Data collection is an important mechanism for many private and public organizations to achieve their goals. Historically, research involving First Nations communities was done to them, not with them. Consequently, the research results were never returned to communities and only benefited those collecting the data.

Currently there is no law or concept in Western ways of thinking that recognizes community rights and in their interests in information collection. The principles of OCAP® were developed to ensure that First Nations own their information. Under OCAP® the data used reflects the cultural value of using and sharing in a way that maximizes the benefit and minimizes harm to a community.

The acronym OCAP® stands for Ownership, Control, Access and Possession and is the de facto set of standards that govern how First Nations data should be collected, protected, used and/or shared. 

The OCAP®  website defines the four components as;

Ownership refers to the relationship of First Nations to their cultural knowledge, data, and information. This principle states that a community or group owns information collectively in the same way that an individual owns his or her personal information.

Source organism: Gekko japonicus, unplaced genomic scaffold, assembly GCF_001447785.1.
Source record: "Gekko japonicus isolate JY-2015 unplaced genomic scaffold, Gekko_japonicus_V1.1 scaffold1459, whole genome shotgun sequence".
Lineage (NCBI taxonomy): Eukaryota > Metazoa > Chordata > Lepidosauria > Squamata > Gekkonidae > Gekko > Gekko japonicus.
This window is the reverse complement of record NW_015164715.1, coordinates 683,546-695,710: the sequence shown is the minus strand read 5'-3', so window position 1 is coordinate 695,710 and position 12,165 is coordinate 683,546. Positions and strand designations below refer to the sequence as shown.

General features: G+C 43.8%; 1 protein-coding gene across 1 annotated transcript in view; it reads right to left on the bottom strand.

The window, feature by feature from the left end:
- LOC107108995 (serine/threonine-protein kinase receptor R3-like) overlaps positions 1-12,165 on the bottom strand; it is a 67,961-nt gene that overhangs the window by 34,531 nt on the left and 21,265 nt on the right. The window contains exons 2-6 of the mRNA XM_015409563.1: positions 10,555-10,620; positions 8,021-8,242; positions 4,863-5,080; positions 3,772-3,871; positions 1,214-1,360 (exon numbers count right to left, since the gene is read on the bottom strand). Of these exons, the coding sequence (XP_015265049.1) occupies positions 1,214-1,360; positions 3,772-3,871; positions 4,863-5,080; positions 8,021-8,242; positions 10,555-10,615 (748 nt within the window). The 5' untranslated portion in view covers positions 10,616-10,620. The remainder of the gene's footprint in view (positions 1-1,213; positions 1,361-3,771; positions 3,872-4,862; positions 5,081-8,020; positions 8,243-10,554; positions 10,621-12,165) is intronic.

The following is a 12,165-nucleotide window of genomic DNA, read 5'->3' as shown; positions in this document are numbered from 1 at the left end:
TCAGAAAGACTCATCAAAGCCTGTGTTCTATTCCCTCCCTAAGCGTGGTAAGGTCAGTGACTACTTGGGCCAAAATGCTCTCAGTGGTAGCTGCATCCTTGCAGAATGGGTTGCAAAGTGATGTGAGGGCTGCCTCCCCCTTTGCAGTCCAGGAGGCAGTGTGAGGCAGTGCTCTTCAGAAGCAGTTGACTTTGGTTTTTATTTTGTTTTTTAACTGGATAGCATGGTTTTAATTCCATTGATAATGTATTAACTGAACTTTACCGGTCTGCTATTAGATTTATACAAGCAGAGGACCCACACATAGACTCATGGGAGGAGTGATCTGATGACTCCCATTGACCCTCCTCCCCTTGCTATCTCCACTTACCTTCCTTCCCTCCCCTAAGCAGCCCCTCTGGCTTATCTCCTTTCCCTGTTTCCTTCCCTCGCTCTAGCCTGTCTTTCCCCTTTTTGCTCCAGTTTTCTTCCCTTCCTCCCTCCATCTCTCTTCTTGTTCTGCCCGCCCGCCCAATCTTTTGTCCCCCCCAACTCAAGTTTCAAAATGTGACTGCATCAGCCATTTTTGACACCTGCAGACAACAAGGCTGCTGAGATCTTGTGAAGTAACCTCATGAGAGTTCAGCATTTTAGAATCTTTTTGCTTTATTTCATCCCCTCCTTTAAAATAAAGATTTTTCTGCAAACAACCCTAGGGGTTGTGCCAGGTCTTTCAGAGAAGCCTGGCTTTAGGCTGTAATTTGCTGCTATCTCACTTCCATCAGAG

Control affirms that First Nations, their communities, and representative bodies are within their rights in seeking control over all aspects of research and information management processes that impact them. First Nations control of research can include all stages of a particular research project-from start to finish. The principle extends to the control of resources and review processes, the planning process, management of the information and so on.

Access refers to the fact that First Nations must have access to information and data about themselves and their communities regardless of where it is held. The principle of access also refers to the right of First Nations communities and organizations to manage and make decisions regarding access to their collective information. This may be achieved, in practice, through standardized, formal protocols.

Possession While ownership identifies the relationship between a people and their information in principle, possession or stewardship is more concrete: it refers to the physical control of data. Possession is the mechanism by which ownership can be asserted and protected. 

When working with data that involves First Nations communities or individuals, OCAP® principles should be adhered to.